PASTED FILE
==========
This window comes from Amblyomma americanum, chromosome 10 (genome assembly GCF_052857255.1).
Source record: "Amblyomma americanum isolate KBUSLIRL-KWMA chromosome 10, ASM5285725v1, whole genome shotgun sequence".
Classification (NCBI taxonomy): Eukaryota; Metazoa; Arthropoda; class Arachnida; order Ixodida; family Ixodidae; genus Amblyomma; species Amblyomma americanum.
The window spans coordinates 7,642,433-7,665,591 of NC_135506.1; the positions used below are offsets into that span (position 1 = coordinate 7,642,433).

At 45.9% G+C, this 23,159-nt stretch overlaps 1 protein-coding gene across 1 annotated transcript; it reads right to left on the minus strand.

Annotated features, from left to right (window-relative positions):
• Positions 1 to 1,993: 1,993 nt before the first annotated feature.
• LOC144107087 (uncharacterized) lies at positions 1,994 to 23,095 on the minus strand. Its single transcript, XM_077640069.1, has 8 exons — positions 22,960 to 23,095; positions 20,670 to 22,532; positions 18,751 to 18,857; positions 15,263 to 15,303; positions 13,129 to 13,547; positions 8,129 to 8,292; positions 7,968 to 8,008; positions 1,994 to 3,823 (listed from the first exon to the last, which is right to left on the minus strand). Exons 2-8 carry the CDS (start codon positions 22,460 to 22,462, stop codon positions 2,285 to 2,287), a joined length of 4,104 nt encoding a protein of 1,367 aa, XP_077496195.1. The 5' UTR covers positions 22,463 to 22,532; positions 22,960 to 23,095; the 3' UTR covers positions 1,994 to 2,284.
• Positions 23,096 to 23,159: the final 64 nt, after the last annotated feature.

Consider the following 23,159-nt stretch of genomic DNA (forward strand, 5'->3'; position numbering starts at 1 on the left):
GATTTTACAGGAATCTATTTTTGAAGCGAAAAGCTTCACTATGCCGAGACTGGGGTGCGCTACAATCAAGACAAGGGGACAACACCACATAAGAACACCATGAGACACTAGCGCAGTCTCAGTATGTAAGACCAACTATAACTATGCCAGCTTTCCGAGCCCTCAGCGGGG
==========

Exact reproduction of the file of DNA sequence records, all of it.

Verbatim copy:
This window comes from Amblyomma americanum, chromosome 10 (genome assembly GCF_052857255.1).
Source record: "Amblyomma americanum isolate KBUSLIRL-KWMA chromosome 10, ASM5285725v1, whole genome shotgun sequence".
Classification (NCBI taxonomy): Eukaryota; Metazoa; Arthropoda; class Arachnida; order Ixodida; family Ixodidae; genus Amblyomma; species Amblyomma americanum.
The window spans coordinates 7,642,433-7,665,591 of NC_135506.1; the positions used below are offsets into that span (position 1 = coordinate 7,642,433).

At 45.9% G+C, this 23,159-nt stretch overlaps 1 protein-coding gene across 1 annotated transcript; it reads right to left on the minus strand.

Annotated features, from left to right (window-relative positions):
• Positions 1 to 1,993: 1,993 nt before the first annotated feature.
• LOC144107087 (uncharacterized) lies at positions 1,994 to 23,095 on the minus strand. Its single transcript, XM_077640069.1, has 8 exons — positions 22,960 to 23,095; positions 20,670 to 22,532; positions 18,751 to 18,857; positions 15,263 to 15,303; positions 13,129 to 13,547; positions 8,129 to 8,292; positions 7,968 to 8,008; positions 1,994 to 3,823 (listed from the first exon to the last, which is right to left on the minus strand). Exons 2-8 carry the CDS (start codon positions 22,460 to 22,462, stop codon positions 2,285 to 2,287), a joined length of 4,104 nt encoding a protein of 1,367 aa, XP_077496195.1. The 5' UTR covers positions 22,463 to 22,532; positions 22,960 to 23,095; the 3' UTR covers positions 1,994 to 2,284.
• Positions 23,096 to 23,159: the final 64 nt, after the last annotated feature.

Consider the following 23,159-nt stretch of genomic DNA (forward strand, 5'->3'; position numbering starts at 1 on the left):
GATTTTACAGGAATCTATTTTTGAAGCGAAAAGCTTCACTATGCCGAGACTGGGGTGCGCTACAATCAAGACAAGGGGACAACACCACATAAGAACACCATGAGACACTAGCGCAGTCTCAGTATGTAAGACCAACTATAACTATGCCAGCTTTCCGAGCCCTCAGCGGGG